Crown prosecutor shortage hits B.C.
There are no longer enough prosecutors to handle the legal work of convicting criminals in B.C., the head of the B.C. Crown Counsel Association is warning.
Association president Samiran Lakshman says the government has stripped the criminal justice system of resources, by closing courtrooms, cutting legal aid, and failing to hire enough judges and prosecutors.
"What we've seen is a systematic stripping of the criminal justice system, from not filling provincial court justice positions, to cutting legal aid, to stripping Crown offices of the ability to do our job," he said.
As a result Crown prosecutors are facing a crushing workload, says Lakshman.
"And what that means is we have a ticking time bomb," he said.
Lakshman also disputes the government's claim it hired ten more prosecutors last year to fight gang violence in Greater Vancouver, saying the government simply moved prosecutors around, leaving some offices understaffed and it hasn't replaced those who have retired.
"The reality is, those prosecutors, almost every single one of them, came from a different office around the province, and the reality is the government has a stated agenda of managing our numbers by attrition."
"Crime happens everywhere, and when you steal from one office to fund another but don't backfill, you're being quite disingenuous," he said.
Working with limited resources
Criminal Justice Branch spokesman Neil MacKenzie says the branch has to work with the resources available and they're limited right now.
"The reality at this point is that, as with any other agency in government, the Criminal Justice Branch has to work within the resources that are available to us, and we are working in an area of more limited resources," said MacKenzie.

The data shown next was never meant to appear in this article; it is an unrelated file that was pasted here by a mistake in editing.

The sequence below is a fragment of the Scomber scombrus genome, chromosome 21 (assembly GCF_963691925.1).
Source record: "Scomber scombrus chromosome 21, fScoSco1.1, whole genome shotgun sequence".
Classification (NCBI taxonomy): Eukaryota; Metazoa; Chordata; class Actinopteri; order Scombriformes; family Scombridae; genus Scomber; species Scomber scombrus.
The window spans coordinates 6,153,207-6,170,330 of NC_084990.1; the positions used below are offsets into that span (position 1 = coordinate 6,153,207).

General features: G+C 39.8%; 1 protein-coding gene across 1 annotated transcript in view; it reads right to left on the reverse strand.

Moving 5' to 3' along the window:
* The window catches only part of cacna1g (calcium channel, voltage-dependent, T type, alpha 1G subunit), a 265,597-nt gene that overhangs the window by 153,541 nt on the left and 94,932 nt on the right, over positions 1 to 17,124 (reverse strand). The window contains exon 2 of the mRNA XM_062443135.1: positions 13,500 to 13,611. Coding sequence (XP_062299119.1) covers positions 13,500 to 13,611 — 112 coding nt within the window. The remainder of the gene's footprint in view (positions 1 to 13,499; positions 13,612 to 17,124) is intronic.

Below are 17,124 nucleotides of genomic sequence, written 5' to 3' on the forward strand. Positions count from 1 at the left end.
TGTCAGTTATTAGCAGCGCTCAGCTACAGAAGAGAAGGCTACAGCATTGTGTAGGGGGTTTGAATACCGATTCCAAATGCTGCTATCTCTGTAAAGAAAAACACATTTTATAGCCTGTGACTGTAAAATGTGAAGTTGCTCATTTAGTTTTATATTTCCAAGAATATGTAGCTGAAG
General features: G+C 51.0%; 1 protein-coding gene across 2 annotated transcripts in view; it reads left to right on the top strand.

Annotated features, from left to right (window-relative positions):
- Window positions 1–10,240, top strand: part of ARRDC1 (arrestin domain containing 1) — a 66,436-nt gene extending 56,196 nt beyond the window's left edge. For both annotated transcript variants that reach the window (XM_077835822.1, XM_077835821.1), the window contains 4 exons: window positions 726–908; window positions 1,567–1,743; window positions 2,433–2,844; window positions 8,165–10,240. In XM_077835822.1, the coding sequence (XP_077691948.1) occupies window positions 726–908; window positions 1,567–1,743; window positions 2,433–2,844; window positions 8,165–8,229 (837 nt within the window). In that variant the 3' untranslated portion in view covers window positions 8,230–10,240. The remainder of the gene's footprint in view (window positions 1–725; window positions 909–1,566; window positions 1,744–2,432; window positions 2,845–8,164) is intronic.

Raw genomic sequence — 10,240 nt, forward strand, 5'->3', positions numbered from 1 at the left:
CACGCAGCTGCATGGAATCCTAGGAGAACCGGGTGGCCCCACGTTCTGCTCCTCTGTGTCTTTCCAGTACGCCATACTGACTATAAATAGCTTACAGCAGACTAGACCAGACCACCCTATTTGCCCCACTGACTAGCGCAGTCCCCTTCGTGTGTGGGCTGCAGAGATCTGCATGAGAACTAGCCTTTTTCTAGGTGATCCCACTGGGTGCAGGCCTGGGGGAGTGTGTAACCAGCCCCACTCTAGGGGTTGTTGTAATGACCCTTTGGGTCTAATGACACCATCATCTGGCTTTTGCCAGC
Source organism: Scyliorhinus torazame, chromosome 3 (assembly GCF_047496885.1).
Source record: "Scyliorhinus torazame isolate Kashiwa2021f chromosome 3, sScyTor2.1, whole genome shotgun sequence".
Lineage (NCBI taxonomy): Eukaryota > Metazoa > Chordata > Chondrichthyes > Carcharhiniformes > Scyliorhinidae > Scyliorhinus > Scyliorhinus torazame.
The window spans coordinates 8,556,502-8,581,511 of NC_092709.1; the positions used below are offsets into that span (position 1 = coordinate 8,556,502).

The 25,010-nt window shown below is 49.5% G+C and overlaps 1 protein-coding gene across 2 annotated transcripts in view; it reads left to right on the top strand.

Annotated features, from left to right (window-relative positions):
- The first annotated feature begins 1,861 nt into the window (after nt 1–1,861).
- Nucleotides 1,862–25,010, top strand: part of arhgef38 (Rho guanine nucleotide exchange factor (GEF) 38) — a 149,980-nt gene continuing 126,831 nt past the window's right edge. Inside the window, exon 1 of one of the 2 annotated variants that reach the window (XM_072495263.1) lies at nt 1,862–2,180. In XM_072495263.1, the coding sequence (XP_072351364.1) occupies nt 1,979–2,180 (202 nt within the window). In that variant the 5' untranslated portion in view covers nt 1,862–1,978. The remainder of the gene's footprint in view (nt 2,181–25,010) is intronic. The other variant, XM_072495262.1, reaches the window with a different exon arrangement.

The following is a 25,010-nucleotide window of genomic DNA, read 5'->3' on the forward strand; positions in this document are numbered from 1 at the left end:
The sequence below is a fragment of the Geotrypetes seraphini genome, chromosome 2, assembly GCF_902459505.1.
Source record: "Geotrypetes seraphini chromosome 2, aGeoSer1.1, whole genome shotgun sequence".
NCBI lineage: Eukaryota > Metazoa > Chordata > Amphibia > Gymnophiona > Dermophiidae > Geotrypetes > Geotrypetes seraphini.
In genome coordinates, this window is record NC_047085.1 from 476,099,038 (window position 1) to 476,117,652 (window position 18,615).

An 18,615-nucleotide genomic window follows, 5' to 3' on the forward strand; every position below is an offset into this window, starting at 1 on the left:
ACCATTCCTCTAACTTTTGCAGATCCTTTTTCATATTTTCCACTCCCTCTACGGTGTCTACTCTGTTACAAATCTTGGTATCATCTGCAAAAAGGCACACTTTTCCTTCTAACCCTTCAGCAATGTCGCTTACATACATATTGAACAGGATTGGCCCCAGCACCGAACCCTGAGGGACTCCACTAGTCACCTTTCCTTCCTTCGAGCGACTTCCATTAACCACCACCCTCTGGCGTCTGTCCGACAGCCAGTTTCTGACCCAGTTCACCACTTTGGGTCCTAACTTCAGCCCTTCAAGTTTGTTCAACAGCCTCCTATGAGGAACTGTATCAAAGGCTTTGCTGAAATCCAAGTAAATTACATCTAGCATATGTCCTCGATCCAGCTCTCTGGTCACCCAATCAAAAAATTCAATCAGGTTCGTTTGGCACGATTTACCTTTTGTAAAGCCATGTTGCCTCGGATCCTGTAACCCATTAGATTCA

Attorney General Barry Penner, who has been in the job less than three weeks, is already facing demands to hire more judges to ease the backlog in the courts.
Penner says this is the first time he's heard there's a shortage of Crown counsellors as well, and he expects to be briefed on the issue shortly.
"I have not had a briefing on that matter in my two weeks now as attorney general. But I'm sure that will be one of the matters that will be brought to my attention shortly," he said.
Penner said he is already talking to the chief judge of the provincial court about ways to make the system more efficient.
New Democrat public safety critic Mike Farnworth said the B.C. Liberals' government is talking talking tough about about cracking down on gang crime, while failing to provide the resouces to put criminals in jail.
"The B.C. Liberals can say what they want, but lip service won’t give justice to families affected by gang violence," said Farnworth. "By cutting 60 legal aid offices, the Vancouver Pre-Trial Centre, and closing 10 jails and 24 courthouses, it’s clear where this government’s priorities are."
"By leaving certain offices understaffed and with limited resources, the B.C. Liberals are allowing criminals to take advantage of a system that is overworked," said Farnworth.
"The government needs to both resource the justice system to keep our streets safe from violent gangs and promote the front-line services to help address the root causes of crime."
Delayed charges dismissed
An increasing number of cases have been thrown out in British Columbia's courts this year — or dropped before they got to trial — because of excessive delays, including several impaired driving cases. Judges have blamed investigative mistakes, court backlogs and not enough sitting judges.
In September, B.C. had 11.5 fewer full-time provincial court judges than it did in 2006, but the province has since announced the appointment of six new judges, including the appointment of James Donald Bahen as a new judge in Surrey on Monday.